Terrier: Beka Cooper, Book 1

Book review by
Matt Berman, Common Sense Media
Terrier: Beka Cooper, Book 1 Book Poster Image
Satisfying fantasy crime drama for tweens.

Parents say

age 12+
Based on 3 reviews

Kids say

age 12+
Based on 7 reviews

A lot or a little?

The parents' guide to what's in this book.

Educational Value

Kids may learn some things about policework -- investigating crimes, etc.

Positive Messages

Despite the fact that, in the book's society, corruption and bribery are taken for granted, even encouraged, many characters are honorable, and most behave according to a certain moral code. Determination, hard work, and loyalty are rewarded; real evil is punished.

Positive Role Models & Representations

Beka is a strong, resourceful, loyal role model who never shies away from a challenge or responsibility. Beka's world is diverse, with characters of many different ethnicities, socioeconomic statuses, and sexualities. Some of her best friends are criminals, but they still care about relationships.

Violence

Fighting, injuries, deaths, murders, child murders, child abuse, and slavery.

Sex

Mentions of prostitution, implication of sex, discussion of girls' "peaches" (i.e. breasts), some kissing.

Language

Lots of swearing/slang specific to the book's world, which is translated in the included glossary. None of it includes words that are considered "bad" to us, but they're clear stand-ins for curses we all know.

Consumerism
Drinking, Drugs & Smoking

Drinking and drunkenness.

What parents need to know

Parents need to know that one of the book's major plot elements involves a serial murderer of children. While none of these murders are directly described, this is a society in which abuse, enslavement, and murder of children is common. Adult characters also die; some of these deaths may spark strong emotional reactions. Characters have a complex social system in which police ("Dogs") and criminals ("Rats") co-exist -- and can even be friends ... unless certain lines are crossed. Beka is a strong female character who works hard, is fiercely loyal, and always puts duty first.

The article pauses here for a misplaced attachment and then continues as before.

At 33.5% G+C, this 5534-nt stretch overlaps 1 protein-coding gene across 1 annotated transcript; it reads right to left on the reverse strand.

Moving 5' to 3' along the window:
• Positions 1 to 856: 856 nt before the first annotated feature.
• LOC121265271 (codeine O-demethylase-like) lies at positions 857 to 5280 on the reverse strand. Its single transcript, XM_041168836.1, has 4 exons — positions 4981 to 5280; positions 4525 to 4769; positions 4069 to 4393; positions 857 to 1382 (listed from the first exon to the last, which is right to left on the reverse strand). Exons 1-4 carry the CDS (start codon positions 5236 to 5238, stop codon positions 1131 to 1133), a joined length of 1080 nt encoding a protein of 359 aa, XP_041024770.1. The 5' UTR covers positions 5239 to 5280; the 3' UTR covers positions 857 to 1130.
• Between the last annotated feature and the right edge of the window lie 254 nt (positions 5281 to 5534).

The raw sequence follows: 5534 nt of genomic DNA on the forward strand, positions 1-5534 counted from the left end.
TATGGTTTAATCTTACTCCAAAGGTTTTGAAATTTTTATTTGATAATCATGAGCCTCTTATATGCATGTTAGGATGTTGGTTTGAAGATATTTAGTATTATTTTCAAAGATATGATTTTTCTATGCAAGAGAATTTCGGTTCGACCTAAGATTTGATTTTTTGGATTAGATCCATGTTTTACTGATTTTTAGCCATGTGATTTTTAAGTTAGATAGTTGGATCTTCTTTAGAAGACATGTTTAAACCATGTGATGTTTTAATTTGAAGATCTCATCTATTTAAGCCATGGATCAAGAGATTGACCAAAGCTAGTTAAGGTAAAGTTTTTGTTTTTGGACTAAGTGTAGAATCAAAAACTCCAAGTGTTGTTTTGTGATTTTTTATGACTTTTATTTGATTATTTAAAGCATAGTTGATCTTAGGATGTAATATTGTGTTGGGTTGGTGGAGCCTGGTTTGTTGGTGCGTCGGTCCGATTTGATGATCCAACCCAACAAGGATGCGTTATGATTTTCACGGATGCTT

User Reviews

  • Parents say
  • Kids say
Parent of a 3, 9, and 12 year old Written bywrite2char January 20, 2011

Great for older kids that can follow an in depth storyline...

Beka Cooper has been a great story. Set back in the year 200 something... the scene is very different from where we are today. I rate it 16+, due to the fre... Continue reading
Parent of a 2 year old Written bysonyal February 25, 2010
Teen, 14 years old Written byWeeping Alys October 30, 2009

:)

Very nice book. Every time I'm in P.E. and we run miles i think about Beka and Tamora Pierce's other characters' who are strong and just take the... Continue reading
Teen, 15 years old Written bybbucrazykeeper15 February 10, 2009

Amazing!!

Tamora Pierce is possibly the best teen fantasy writer of all time. I personally like her better than J.K. Rolling. Combined with the perfect amount of humor, m... Continue reading

What's the story?

Beka has grown up in the slums of the Lower City in Corus, the capital of Tortall. When she was 8, she helped the Lord Provost capture a gang of thieves, and he took her and her family under his wing. Now she's 16 and training to be one of the police guards (called Dogs) of the city. As a trainee (Puppy), she's assigned to the best Dogs in the Kennel, though they're reluctant to have her. But soon, through her unusual ability to hear the voices of the dead, she gets wind of two serial murderers: one hiring and then killing groups of men, the other kidnapping and murdering children. As she and her Dogs work to track down the murderers, gradually she earns their respect through her tenacity, which wins her the nickname "Terrier."

Is it any good?

Told by main character Beka through journal entries, this unusual combination of fantasy novel and police procedural is very satisfying. TERRIER is a rip-roaring good story with unusual elements, set in a world that author Tamora Pierce has been developing for decades. It makes a good introduction to Pierce's work for those who haven't read the earlier books.
 

Beka is a delightful heroine: painfully shy, modest yet exceptionally competent, eager to learn, and strongly empathetic toward the downtrodden people she grew up with. Pierce has made her reputation as a writer with strong heroines, which has turned her into a darling of those with feminist leanings. But it would be a mistake to pigeonhole her as a feminist author -- she's simply too good. Though boys are notorious for rejecting books with female protagonists, if they allow themselves to try this, they'll like it as much as Pierce's female fans will.

Talk to your kids about ...

  • Families can talk about the society of Tortall. What era of real human history does it most resemble? In what other ways is it similar to and different from ours?

  • How can police and criminals be friends? What are the advantages and disadvantages of the relationships between the two groups in this society? What do you think of the way bribery is handled?

  • Families who've read the author's other books set in Tortall can talk about what makes this one different. Why do you think magic isn't the focus this time?

Book details

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